Spotlight on Selangor

Thanks to a weaker ringgit, foreign MICE groups can get greater value out of their event at Sunway Resort Hotel & Spa (pictured here)
With the country’s main airport close by and an inventory of business hotels and accessible entertainment, Selangor is the new darling of event organisers, discovers S Puvaneswary

The MICE sector in Selangor is starting to see a rebound in business following a tough 2014 when two air tragedies and a slowdown in travel led to a dip in arrivals to Malaysia.

Recovery has been attributed to Selangor’s infrastructure developments and the depreciation in the ringgit. Trade players believe that the destination’s close proximity to two major gateways into Malaysia, namely Kuala Lumpur International Airport (KLIA) and low-cost carrier terminal klia2, is a contributing factor.

The new klia2, much bigger and far better equipped in terms of safety and comfort features than the former budget terminal, enabled low-cost airlines using the facility to expand their frequencies and introduce new routes, thus improving opportunities for inbound players to tap new secondary markets for business events.

Access into Malaysia through klia2 has improved this year, with AirAsia raising its frequency from Manila from twice to thrice daily; AirAsia and Malindo Air both starting the new Kuala Lumpur-Visakhapatnam route; and AirAsia X commencing a new service from Chongqing with four weekly flights.

Ganneesh Ramaa, manager of local DMC Luxury Tours, said: “The aggressive expansion of low-cost carriers…opens new markets for business events.”

Ramaa said business hotels in Selangor are benefitting because they are close to these gateways, have large meeting spaces and guestroom inventory, and are cheaper compared with hotels of similar star rating in Kuala Lumpur.

“Hoteliers (in Selangor) are also more flexible with rates,” he remarked, adding that it is “easier to promote Selangor” than Kuala Lumpur to MICE clients.

Arokia Das, senior manager of Luxury Tours Malaysia, said the rates for business events held at four- and five-star hotels in Selangor were “easily 30 per cent lower than the rates (of similar hotels) in the outskirts of Bangkok”.

Adam Kamal, CEO of Rakyat Travel, said: “Regional or international conference organisers with two- or three-day events don’t want destinations too far from the capital city, such as Penang or Langkawi which require an additional flight. At the same time, they may choose not to do it in Kuala Lumpur, as there are too many distractions. So Selangor is an obvious choice.”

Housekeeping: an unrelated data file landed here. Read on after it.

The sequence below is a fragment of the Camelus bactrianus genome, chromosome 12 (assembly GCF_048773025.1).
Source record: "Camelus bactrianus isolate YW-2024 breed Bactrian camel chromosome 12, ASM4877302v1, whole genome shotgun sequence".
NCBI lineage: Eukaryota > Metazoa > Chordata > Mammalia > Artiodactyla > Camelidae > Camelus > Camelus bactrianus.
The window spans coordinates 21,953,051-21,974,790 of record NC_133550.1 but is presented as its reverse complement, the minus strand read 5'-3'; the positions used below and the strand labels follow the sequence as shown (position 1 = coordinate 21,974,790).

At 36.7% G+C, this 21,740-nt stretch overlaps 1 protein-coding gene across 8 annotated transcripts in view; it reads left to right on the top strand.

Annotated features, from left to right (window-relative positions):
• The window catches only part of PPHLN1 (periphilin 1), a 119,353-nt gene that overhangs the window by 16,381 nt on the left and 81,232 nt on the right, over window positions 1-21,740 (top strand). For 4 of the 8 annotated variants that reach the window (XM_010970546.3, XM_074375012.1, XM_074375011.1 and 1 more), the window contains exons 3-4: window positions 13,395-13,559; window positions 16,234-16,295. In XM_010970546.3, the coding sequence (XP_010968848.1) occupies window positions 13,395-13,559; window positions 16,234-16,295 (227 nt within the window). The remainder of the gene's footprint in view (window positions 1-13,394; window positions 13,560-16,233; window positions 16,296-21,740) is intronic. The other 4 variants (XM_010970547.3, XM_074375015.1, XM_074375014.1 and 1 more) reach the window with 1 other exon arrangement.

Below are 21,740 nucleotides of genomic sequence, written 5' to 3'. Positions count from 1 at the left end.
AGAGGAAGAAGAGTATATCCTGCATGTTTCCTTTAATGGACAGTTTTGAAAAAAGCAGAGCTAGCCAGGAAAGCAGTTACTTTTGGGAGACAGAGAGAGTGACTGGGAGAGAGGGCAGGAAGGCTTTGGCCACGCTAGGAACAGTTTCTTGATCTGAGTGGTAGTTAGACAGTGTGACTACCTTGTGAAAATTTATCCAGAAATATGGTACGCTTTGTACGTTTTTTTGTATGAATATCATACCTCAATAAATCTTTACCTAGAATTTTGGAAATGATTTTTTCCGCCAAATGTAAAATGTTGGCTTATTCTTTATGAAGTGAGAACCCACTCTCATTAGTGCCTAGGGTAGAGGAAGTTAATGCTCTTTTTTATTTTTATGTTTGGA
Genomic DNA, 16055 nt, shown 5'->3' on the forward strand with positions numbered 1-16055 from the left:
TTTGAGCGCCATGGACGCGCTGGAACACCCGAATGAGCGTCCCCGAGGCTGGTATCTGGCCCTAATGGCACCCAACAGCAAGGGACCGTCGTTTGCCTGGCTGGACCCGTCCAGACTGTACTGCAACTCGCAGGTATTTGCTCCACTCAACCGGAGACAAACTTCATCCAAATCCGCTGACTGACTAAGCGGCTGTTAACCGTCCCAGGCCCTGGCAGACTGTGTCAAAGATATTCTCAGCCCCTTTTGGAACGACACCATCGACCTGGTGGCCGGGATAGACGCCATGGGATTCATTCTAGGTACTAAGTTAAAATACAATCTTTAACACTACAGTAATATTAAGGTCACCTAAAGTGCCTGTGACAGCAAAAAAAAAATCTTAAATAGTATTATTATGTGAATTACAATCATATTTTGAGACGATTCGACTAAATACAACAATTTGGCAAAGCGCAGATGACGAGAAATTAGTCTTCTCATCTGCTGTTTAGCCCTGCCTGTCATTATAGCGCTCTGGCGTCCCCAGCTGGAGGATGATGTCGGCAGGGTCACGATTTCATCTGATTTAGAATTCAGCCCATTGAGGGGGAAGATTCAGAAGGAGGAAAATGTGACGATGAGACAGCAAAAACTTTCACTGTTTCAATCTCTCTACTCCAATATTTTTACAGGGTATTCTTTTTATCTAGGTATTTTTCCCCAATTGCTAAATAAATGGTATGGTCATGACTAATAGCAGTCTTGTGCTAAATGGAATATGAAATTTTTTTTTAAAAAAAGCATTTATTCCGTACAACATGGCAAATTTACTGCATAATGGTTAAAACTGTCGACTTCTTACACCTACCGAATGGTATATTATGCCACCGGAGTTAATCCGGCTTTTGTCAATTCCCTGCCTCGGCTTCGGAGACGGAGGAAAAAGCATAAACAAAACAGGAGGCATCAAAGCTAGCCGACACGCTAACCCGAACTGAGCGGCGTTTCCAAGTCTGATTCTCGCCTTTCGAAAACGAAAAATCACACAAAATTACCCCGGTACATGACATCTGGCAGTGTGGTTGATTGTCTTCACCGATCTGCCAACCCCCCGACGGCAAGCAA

Citing an example of how valuable accessibility is to clients, Kamal told TTGmice that Bank Rakyat, the organiser of an international conference on Islamic finances in August, had chosen to host the event at Putrajaya Marriott Hotel because the hotel was close to KLIA and klia2, had large conference facilities, and was near Putrajaya, enabling a day tour to the administrative capital.

Rakyat Travel was the groundhandler for the conference which was attended by 150 delegates from all over the world.

Putrajaya Marriott Hotel also provides free shuttle services for its guests to the nearby IOI City Mall, allowing meeting delegates to end their day with shopping and entertainment.The mall features more than 300 outlets, including an ice skating rink, a cinema with 13 halls, and an indoor Apocalypse themed adventure park known as District 21 which provides challenges and obstacle courses for adults.

Putrajaya Marriott Hotel and IOI City Mall are part of the IOI Resort City, which also includes the four-star 151-key Palm Garden Hotel.

According to Lydia Mae Hendroff, assistant director of marketing at Putrajaya Marriott Hotel, IOI Resort City is being marketed as a single destination this year, resulting in growing interest especially from China, India, Vietnam, the Philippines, Singapore and Brunei.

Hendroff said: “Cluster marketing provides convenience for meeting planners as their main point of reference is the sales team who will liaise with the different entities within IOI Resort City (on their behalf).”

Another hotel that is benefiting from its close proximity to the airports is AVANI Sepang Goldcoast Resort. Pamela Yew, its director of sales and marketing, said event organisers found the hotel convenient for time-strapped foreign delegates, especially speakers who would often fly in to make their presentation in the day and leave at night.

The seafront property also appeals to event planners with its seclusion from the busy city centre and access to two ballrooms. Its location allows the provision of an “extreme park” with paintball courts, a go-kart track and ATV rides. Corporate teambuilding activities can be arranged on site. The two ballrooms are pillarless and have high ceilings. They can accommodate 1,000 and 400 pax respectively.

Yew said: “Many competing MICE hotels only have one ballroom which is used for the main conference, leaving not enough venues for private dining.”

Also playing to Selangor’s advantage is the steady depreciation of the Malaysian ringgit this year. At press time on August 14, it slumped to its weakest level in 17 years, and reached a historic low of 4.03 against the US dollar.

Kamal observed that the weak currency has made Selangor a more attractive destination for business events, and said his company had seen increased enquiries from ASEAN member countries, such as the Philippines and Indonesia, for the second half of 2015.

He said: “The depreciation of the ringgit had resulted in clients using their savings to (add value to the programme), such as by organising a gala dinner outside the hotel or requesting for entertainment options.”